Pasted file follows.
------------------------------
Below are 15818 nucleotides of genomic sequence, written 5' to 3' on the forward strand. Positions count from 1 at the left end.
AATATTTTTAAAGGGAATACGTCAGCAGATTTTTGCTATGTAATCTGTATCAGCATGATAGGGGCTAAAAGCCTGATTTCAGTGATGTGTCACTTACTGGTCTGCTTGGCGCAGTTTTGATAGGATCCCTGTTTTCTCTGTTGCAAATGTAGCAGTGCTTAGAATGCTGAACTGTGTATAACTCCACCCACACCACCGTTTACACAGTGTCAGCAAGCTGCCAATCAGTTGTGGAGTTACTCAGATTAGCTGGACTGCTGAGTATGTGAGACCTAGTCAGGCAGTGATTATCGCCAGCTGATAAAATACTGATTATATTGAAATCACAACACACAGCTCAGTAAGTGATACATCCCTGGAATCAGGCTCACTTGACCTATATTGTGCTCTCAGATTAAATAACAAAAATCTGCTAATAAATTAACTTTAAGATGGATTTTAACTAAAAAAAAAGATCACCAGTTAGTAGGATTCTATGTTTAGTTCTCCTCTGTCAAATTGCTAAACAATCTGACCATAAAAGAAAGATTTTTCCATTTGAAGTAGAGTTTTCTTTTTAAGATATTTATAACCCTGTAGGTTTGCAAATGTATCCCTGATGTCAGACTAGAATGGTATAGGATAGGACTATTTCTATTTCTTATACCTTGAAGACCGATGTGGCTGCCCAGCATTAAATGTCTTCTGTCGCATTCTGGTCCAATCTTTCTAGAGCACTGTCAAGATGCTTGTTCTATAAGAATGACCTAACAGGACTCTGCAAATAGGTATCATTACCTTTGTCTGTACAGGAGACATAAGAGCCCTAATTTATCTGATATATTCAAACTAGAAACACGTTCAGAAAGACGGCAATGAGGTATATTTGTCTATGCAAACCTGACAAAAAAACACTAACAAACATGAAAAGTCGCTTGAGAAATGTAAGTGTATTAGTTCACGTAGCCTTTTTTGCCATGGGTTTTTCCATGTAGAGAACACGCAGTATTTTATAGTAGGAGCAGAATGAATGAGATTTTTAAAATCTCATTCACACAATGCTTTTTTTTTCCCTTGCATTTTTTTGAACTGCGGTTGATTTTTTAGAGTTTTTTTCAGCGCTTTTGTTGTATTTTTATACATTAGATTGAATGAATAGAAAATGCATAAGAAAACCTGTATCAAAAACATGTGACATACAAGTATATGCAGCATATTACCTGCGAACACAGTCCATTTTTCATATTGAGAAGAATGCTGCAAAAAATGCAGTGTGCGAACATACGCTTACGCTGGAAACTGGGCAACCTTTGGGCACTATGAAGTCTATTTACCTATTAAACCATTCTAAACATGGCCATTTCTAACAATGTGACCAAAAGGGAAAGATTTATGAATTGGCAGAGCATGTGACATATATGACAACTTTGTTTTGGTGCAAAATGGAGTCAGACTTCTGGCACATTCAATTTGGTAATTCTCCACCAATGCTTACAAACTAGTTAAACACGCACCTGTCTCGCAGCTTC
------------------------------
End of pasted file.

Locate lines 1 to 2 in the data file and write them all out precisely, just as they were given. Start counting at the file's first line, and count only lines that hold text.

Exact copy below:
Below are 15818 nucleotides of genomic sequence, written 5' to 3' on the forward strand. Positions count from 1 at the left end.
AATATTTTTAAAGGGAATACGTCAGCAGATTTTTGCTATGTAATCTGTATCAGCATGATAGGGGCTAAAAGCCTGATTTCAGTGATGTGTCACTTACTGGTCTGCTTGGCGCAGTTTTGATAGGATCCCTGTTTTCTCTGTTGCAAATGTAGCAGTGCTTAGAATGCTGAACTGTGTATAACTCCACCCACACCACCGTTTACACAGTGTCAGCAAGCTGCCAATCAGTTGTGGAGTTACTCAGATTAGCTGGACTGCTGAGTATGTGAGACCTAGTCAGGCAGTGATTATCGCCAGCTGATAAAATACTGATTATATTGAAATCACAACACACAGCTCAGTAAGTGATACATCCCTGGAATCAGGCTCACTTGACCTATATTGTGCTCTCAGATTAAATAACAAAAATCTGCTAATAAATTAACTTTAAGATGGATTTTAACTAAAAAAAAAGATCACCAGTTAGTAGGATTCTATGTTTAGTTCTCCTCTGTCAAATTGCTAAACAATCTGACCATAAAAGAAAGATTTTTCCATTTGAAGTAGAGTTTTCTTTTTAAGATATTTATAACCCTGTAGGTTTGCAAATGTATCCCTGATGTCAGACTAGAATGGTATAGGATAGGACTATTTCTATTTCTTATACCTTGAAGACCGATGTGGCTGCCCAGCATTAAATGTCTTCTGTCGCATTCTGGTCCAATCTTTCTAGAGCACTGTCAAGATGCTTGTTCTATAAGAATGACCTAACAGGACTCTGCAAATAGGTATCATTACCTTTGTCTGTACAGGAGACATAAGAGCCCTAATTTATCTGATATATTCAAACTAGAAACACGTTCAGAAAGACGGCAATGAGGTATATTTGTCTATGCAAACCTGACAAAAAAACACTAACAAACATGAAAAGTCGCTTGAGAAATGTAAGTGTATTAGTTCACGTAGCCTTTTTTGCCATGGGTTTTTCCATGTAGAGAACACGCAGTATTTTATAGTAGGAGCAGAATGAATGAGATTTTTAAAATCTCATTCACACAATGCTTTTTTTTTCCCTTGCATTTTTTTGAACTGCGGTTGATTTTTTAGAGTTTTTTTCAGCGCTTTTGTTGTATTTTTATACATTAGATTGAATGAATAGAAAATGCATAAGAAAACCTGTATCAAAAACATGTGACATACAAGTATATGCAGCATATTACCTGCGAACACAGTCCATTTTTCATATTGAGAAGAATGCTGCAAAAAATGCAGTGTGCGAACATACGCTTACGCTGGAAACTGGGCAACCTTTGGGCACTATGAAGTCTATTTACCTATTAAACCATTCTAAACATGGCCATTTCTAACAATGTGACCAAAAGGGAAAGATTTATGAATTGGCAGAGCATGTGACATATATGACAACTTTGTTTTGGTGCAAAATGGAGTCAGACTTCTGGCACATTCAATTTGGTAATTCTCCACCAATGCTTACAAACTAGTTAAACACGCACCTGTCTCGCAGCTTC